Zendesk

How to export Zendesk macros and bulk import them with Salto’s free app

Written by
Pablo Gonzalez
Business Engineering Architect
July 7, 2022
5
min read

Table of Contents

View all guides

Heading

Lorem ipsum dolor sit amet, consectetur adipiscing elit. Suspendisse varius enim in eros elementum tristique. Duis cursus, mi quis viverra ornare, eros dolor interdum nulla, ut commodo diam libero vitae erat. Aenean faucibus nibh et justo cursus id rutrum lorem imperdiet. Nunc ut sem vitae risus tristique posuere.

This is some text inside of a div block.

My name is Pablo and I’m a Certified Zendesk Support Admin.

In this article, I'll show you how to export Zendesk macros, make changes, and re-upload them in just a few steps with our 100% free and open-source command-line app: Salto

Note: If you are not comfortable with using a command-line app, the same steps shown here can be followed using our user-friendly SaaS offering. See it in action here: Zendesk | Making bulk changes in your configuration.

Get started with Salto

Easily export, edit, and upload your Zendesk macros

Try Salto free ≥

Why export Zendesk macros?

There are a few reasons you may want to export your Zendesk macros, such as.

Zendesk Backup

You may want to keep a backup of your Zendesk macros locally or upload them to a GitHub repository.

I'll show you how to do this, but here's a teaser of what the backup will look like:

https://github.com/salto-io/zendesk-export-macros-bulk-import-zendesk-macros


Isn't that awesome? :)

Bulk Importing Macros

You may want to make bulk changes across your macros and re-upload them. For example, this may be necessary if you are changing some terminology across your entire Zendesk instance. That'll be the scenario of this article.

Translating Macros

Perhaps you want to translate the text in your macros, so you want to prepare a file to send to a translation agency and then upload the translated macros.

Other business rules

While these use cases are primarily about macros, they also apply to business rules like triggers, automations, and even ticket fields.

Salto can download and re-upload the vast majority of Zendesk configuration types.

With all that out of the way, let's get to it!

Installing Salto

The first step is to install the Salto CLI on your computer. The easiest way is by downloading its latest binary from the GitHub Releases page per your operating system type (MacOS / Linux / Windows).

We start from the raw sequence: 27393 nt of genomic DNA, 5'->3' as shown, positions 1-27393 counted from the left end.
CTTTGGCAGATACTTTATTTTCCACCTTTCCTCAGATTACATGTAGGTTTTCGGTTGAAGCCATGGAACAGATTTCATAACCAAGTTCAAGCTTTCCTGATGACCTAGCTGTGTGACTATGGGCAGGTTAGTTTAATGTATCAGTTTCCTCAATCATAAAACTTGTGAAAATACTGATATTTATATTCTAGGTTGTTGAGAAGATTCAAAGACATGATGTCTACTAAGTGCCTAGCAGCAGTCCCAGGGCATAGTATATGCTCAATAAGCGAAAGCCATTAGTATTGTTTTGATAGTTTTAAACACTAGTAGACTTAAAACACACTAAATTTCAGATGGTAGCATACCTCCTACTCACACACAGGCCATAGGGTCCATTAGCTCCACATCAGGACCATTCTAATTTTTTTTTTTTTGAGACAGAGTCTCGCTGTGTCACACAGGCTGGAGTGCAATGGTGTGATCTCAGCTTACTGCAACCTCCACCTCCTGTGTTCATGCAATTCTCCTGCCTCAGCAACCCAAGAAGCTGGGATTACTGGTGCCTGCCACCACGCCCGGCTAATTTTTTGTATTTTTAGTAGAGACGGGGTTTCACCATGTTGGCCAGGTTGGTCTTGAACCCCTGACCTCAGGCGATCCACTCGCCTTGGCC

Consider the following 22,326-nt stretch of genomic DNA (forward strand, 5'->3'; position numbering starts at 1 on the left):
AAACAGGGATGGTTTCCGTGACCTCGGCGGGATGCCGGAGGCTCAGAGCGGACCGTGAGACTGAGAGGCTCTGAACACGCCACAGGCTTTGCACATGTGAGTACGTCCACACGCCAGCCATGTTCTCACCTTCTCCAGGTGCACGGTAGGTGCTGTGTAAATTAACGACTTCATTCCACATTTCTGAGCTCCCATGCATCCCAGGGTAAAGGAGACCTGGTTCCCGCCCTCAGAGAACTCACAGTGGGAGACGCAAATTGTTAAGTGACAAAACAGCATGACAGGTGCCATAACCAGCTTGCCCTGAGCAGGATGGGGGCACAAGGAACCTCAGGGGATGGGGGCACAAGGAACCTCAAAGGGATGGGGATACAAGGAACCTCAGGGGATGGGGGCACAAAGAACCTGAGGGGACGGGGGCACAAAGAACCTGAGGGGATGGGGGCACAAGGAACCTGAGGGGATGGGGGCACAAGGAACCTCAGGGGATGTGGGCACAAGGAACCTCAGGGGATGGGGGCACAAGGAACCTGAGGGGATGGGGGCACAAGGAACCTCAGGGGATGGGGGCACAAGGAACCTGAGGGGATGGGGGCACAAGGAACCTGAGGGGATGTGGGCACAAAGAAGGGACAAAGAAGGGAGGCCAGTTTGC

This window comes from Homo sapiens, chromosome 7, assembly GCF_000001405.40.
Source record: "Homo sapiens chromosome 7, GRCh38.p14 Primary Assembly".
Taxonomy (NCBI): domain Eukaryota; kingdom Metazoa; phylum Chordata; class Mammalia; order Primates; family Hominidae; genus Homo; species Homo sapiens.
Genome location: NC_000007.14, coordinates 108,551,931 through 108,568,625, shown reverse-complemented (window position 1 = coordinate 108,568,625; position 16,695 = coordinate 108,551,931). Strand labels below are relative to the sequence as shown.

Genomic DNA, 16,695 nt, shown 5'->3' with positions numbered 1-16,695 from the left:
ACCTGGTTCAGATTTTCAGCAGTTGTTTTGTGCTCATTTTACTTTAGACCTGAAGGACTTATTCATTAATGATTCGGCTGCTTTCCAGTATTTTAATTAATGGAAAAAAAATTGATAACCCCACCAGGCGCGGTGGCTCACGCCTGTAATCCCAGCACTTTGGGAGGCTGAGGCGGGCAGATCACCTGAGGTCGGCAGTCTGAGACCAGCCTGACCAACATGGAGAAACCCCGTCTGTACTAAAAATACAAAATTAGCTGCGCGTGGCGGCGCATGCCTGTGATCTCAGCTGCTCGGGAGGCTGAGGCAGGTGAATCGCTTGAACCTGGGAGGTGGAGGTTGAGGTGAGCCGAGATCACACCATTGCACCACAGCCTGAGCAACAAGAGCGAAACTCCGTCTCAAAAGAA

Once you've downloaded the binary, it is advised to copy it somewhere safe and add it to your path.

For example, on Mac (using zsh) one could do:

mkdir ~/salto
cd ~/salto
curl -Ls https://github.com/salto-io/salto/releases/latest/download/salto-macos.tar.gz | tar -xzf -
echo "export PATH=$PATH:~/salto" >> ~/.zshrc
chmod +x ~/salto/salto
cd -

Exporting your Zendesk configuration

Now, create a new folder called Zendesk and go to it.


Once there, use the salto init command to create a new salto directory.


Then, use salto service add zendesk_support to log in to your Zendesk instance. Provide your username, password, and Zendesk subdomain.


Once logged in, use the salto fetch command to export all your Zendesk configuration.


Now you will find a folder called zendesk_support. You can now open this folder in your favorite code editor (in my case, VSCode), and just like that, you have all your Zendesk configuration downloaded to your computer!


Notice that not only macros were exported. There’s everything from automations, SLAs, ticket fields, etc.

Reviewing your Zendesk configuration

Now you can browse through your Zendesk configuration. For example, this is what one of my macros looks like:


If you are wondering, this is not JSON but instead NaCl (Not another configuration language), which is the language Salto uses to describe your Zendesk configuration.

Making bulk changes across your Zendesk macros


Now, let's say that I want to change the term "success agent" to "support engineer" across all my macros and any other configuration that uses that term. I'm using VSCode's Find and Replace functionality to easily change all instances of "success agent".


Now my macros and other configuration represent the desired state of my Zendesk instance.

Once I've made the change, all I have to do is use the salto deploy command. Salto will determine what has changed and automatically include those files in the deployment.


Once you confirm the desired changes, Salto will use the Zendesk API to deploy all the changes in a few seconds.


And that's it! Log in to your Zendesk instance and you’ll see all your changes were made.

Backing up your Zendesk configuration

Now let's see how we can back up this directory in a GitHub repository. All you have to do is use the following git commands to commit the entire folder:

git init
git add .
git commit -m
"initial backup"


Then, you can follow the instructions on GitHub on how to upload this directory to a GitHub repository. In my case, I used the following commands:


And here’s the end result: https://github.com/salto-io/zendesk-export-macros-bulk-import-zendesk-macros/tree/main/Records

Discover a better way to manage your Zendesk instance

Try it free ≥

Zendesk Administration Reimagined

Now you see how powerful it is to have your Zendesk configuration in Salto's NaCl format.

At Salto, we are reimagining how Zendesk Admins manage their Zendesk instance. We have a free SaaS version of this product that comes with some really awesome capabilities for Zendesk admins, such as:

Being able to see where ticket fields are being used

Easily finding broken triggers

And a lot more!

That's all I have for today. I hope you found this useful!

Written by
Pablo Gonzalez

Pablo is a Business Engineering Architect at Salto. He is the developer of HappySoup.io and has 11 years of development experience in all things Salesforce.

Written by